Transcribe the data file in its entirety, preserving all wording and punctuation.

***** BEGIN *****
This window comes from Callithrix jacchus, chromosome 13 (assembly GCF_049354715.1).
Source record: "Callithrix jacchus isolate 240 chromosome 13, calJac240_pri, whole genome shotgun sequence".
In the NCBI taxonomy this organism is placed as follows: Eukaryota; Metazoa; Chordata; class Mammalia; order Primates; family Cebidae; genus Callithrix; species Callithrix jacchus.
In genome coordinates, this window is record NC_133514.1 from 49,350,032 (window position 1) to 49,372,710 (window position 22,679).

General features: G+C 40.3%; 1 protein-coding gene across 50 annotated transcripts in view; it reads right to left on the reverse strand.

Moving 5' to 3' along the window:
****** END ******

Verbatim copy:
This window comes from Callithrix jacchus, chromosome 13 (assembly GCF_049354715.1).
Source record: "Callithrix jacchus isolate 240 chromosome 13, calJac240_pri, whole genome shotgun sequence".
In the NCBI taxonomy this organism is placed as follows: Eukaryota; Metazoa; Chordata; class Mammalia; order Primates; family Cebidae; genus Callithrix; species Callithrix jacchus.
In genome coordinates, this window is record NC_133514.1 from 49,350,032 (window position 1) to 49,372,710 (window position 22,679).

General features: G+C 40.3%; 1 protein-coding gene across 50 annotated transcripts in view; it reads right to left on the reverse strand.

Moving 5' to 3' along the window: